We live in a digital age, where communication is just a mere swipe away. Advances in technology have allowed us to be more connected than ever before, with a variety of gadgets at our disposal. This has been hugely beneficial in providing a voice to people with communication difficulties. The possibilities can seem endless with so many voice output devices and apps on the market. So where does this leave our other communication tools? And what happens when technology fails?
When we adopt a total communication approach, we use different communication systems depending on the situation. Just as we might choose to text or to call, to write a letter or an email, we need multiple tools in our ‘communication toolbox’ to suit our communication partner and the message we want to share. It remains as important as ever that people with communication difficulties continue to have access to a rich and varied range of tools. It is not a case of which tool is best, but rather what is the most powerful and effective method for every unique situation.
Key Word Sign, formerly referred to as Makaton, is a simplified form of manual sign and a highly effective form of communication. It extends on natural gesture and body language, which forms so much of what we communicate day to day. In Australia we borrow from the signs of Auslan, the language of the Australian deaf community. Key Word Sign may be used with both children and adults. Key Word Sign may benefit communicators who have difficulties with attention, comprehension and/or developing speech.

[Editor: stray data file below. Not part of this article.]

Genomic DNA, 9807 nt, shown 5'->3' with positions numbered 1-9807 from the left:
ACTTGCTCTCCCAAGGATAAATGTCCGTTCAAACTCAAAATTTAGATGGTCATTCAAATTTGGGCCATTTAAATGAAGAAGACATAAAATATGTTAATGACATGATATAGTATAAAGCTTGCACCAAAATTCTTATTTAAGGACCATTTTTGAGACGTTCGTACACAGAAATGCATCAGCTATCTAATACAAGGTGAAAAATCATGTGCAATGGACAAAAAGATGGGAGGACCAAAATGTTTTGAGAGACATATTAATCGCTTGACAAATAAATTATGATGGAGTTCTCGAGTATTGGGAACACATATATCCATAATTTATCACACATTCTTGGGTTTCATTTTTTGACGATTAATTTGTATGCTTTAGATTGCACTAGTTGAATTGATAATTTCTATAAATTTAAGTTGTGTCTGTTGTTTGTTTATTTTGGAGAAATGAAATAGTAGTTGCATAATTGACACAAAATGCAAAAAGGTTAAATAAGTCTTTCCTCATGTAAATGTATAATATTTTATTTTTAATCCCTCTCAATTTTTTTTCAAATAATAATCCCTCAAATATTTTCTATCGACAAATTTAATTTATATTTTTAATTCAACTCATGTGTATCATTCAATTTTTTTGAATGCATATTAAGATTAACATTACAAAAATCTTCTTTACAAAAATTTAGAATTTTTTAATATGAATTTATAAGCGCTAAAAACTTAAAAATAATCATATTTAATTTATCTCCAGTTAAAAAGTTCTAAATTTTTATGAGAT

The main principles of Key Word Sign are: :
- sign and speech go together
- speak in regular, complete sentences
- sign only the key words in your sentence e.g. “Do you want to play?”
- use facial expression and body language to add meaning
- teach signs that are relevant and interactive to allow the communicator to comment, question, request, protest and share their feelings and opinions
Key Word Sign has benefits for both expression and understanding. Some of the benefits include:
- providing visual information alongside speech, which can assist visual learners
- lasting longer than speech, which can assist communicators who need more time to process information
- encouraging a good language model where we slow our speech rate, simplify what we say and stress the most important words
- more opportunities for communicators to have successful interactions as signs are easier to produce than speech
- promotes the extension of language skills while speech is still developing
- reduces frustration as communicators have a tool for expressing their needs
It only takes one sign and a willing communication partner to get started with Key Word Sign, though it’s important to create a signing environment. You can do this by:
- choosing to model signs which are going to be powerful, motivating and allow the communicator to interact in different settings
- modelling sign in all parts of your day. Communicators will not use sign if they don’t see it being used in real life
- creating opportunities to sign. Try to offer choices, make some deliberate mistakes and keep items of interest in sight, but out of reach. Most importantly, make sure you pause to allow the communicator to have a turn
- accept any attempts to sign, keep the communication positive and rewarding
- Auslan Signbank – a language resources site for Auslan.
- Getting Started with Key Word Sign – a starter vocabulary book for people learning to use Key Word Sign.
- Key Word Sign Australia app – allows you to print signs from interactive vocabularies, create sign dictionaries and visuals and to view videos of how to produce a sign. Available on iPad only.